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Publication numberUS3254785 A
Publication typeGrant
Publication dateJun 7, 1966
Filing dateMar 22, 1965
Priority dateMar 22, 1965
Publication numberUS 3254785 A, US 3254785A, US-A-3254785, US3254785 A, US3254785A
InventorsLovell Walter C
Original AssigneeLovell Walter C
Export CitationBiBTeX, EndNote, RefMan
External Links: USPTO, USPTO Assignment, Espacenet
Closures
US 3254785 A
Abstract  available in
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Claims  available in
Description  (OCR text may contain errors)

June 7, 1966 w. c. LOVELL 3,254,785

CLOSURES Filed March 22, 1965 2 Sheets-Sheet 1 INVENTOR. WALTER c. LOVELL June 7, 1966 w. c. LOVELL 3,254,785

CLOSURES Filed March 22, 1965 2 Sheets-Sheet 2 a/ ,z lo 54 as INVEN TOR. WAL. TEE C- LOVELL United States Patent 3,254,785 CLOSURES Walter C. Lovell, 302 Williams St, Longmeadow, Mass. Filed Mar. 22, 1965, Ser. No. 441,628 7 Claims. (Cl. 215-41) The present invention relates to improvements in closures, particularly for beer and soft drink bottles normally sealed by a crown type cap or closure.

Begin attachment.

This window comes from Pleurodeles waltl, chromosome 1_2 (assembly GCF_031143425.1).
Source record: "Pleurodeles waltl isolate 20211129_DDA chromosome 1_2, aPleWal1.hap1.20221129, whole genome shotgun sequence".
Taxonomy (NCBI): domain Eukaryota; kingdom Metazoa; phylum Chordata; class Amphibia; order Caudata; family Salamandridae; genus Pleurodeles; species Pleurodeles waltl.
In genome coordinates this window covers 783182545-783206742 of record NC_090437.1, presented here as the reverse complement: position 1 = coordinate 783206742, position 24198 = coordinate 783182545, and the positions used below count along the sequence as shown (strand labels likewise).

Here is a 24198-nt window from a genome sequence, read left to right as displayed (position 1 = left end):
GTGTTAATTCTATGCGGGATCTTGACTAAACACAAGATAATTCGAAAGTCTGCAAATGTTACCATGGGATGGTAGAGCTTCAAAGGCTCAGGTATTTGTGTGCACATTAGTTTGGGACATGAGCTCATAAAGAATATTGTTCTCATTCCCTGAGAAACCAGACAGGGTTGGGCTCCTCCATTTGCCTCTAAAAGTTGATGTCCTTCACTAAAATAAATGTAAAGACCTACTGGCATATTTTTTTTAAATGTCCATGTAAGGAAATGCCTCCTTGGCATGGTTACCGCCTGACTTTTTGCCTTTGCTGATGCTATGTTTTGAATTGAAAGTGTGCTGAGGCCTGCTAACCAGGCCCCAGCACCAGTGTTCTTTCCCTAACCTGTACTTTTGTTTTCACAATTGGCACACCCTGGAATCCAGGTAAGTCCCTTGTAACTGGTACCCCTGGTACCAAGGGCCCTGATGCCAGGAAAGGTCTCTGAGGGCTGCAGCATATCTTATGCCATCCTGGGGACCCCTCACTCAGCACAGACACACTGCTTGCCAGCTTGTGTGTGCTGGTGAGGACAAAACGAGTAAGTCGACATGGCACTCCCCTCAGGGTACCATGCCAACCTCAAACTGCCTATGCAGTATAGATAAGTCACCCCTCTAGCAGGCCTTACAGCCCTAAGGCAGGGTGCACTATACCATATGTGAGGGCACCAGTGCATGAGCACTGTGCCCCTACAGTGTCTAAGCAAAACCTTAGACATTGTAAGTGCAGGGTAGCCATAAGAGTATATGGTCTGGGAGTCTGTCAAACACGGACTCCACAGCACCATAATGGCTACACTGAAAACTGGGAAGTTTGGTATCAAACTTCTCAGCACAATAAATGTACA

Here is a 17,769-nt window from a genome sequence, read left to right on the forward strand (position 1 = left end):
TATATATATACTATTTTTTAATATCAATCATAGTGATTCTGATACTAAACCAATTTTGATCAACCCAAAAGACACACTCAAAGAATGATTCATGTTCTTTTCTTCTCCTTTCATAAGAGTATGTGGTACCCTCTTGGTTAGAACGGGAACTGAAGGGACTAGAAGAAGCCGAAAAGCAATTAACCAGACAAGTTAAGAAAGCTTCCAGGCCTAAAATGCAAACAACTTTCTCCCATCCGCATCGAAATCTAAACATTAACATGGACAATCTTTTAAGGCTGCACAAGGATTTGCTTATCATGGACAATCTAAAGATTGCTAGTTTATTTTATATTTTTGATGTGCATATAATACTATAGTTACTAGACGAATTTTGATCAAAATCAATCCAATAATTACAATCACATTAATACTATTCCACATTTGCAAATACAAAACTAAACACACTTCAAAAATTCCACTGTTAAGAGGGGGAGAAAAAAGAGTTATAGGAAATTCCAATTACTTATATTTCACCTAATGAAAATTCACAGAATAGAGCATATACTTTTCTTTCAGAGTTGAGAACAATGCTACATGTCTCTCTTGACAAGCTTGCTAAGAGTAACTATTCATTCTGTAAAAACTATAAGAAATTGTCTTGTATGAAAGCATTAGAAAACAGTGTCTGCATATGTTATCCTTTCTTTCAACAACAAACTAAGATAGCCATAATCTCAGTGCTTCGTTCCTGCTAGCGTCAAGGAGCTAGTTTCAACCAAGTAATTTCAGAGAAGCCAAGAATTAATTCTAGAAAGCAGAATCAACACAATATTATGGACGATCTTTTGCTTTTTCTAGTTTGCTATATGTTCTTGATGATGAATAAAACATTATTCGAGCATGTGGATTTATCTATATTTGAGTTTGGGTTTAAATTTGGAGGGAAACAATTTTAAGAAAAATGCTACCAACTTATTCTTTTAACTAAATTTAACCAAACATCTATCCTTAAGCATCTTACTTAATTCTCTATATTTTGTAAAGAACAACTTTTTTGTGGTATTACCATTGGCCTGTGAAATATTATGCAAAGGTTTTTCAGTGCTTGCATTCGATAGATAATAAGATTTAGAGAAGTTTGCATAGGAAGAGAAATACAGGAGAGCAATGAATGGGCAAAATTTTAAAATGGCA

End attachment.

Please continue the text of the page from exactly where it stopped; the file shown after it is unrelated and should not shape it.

It has long been recognized that many advantages could be gained by using resinous materials, commonly referred to as plastics, in forming bottle closures of the type referred to. All-plastic closures have been proposed in the patent art at least as early as the 1930s and many are in use today. However, such use is limited to what may be referred to as refrigerator closures, i.e., closures which are used to reseal a bottle after the original crown cap has been removed. The reason for this is, that to this time, all-plastic closures have failed, in one fashion or another, to fulfill all the necessary functional requirements in a manner equivalent to metal crown caps which have a plastic or cork sealing gasket. For the most part, all-plastic closures are found lacking in their ability to hold the high pressures of carbonated,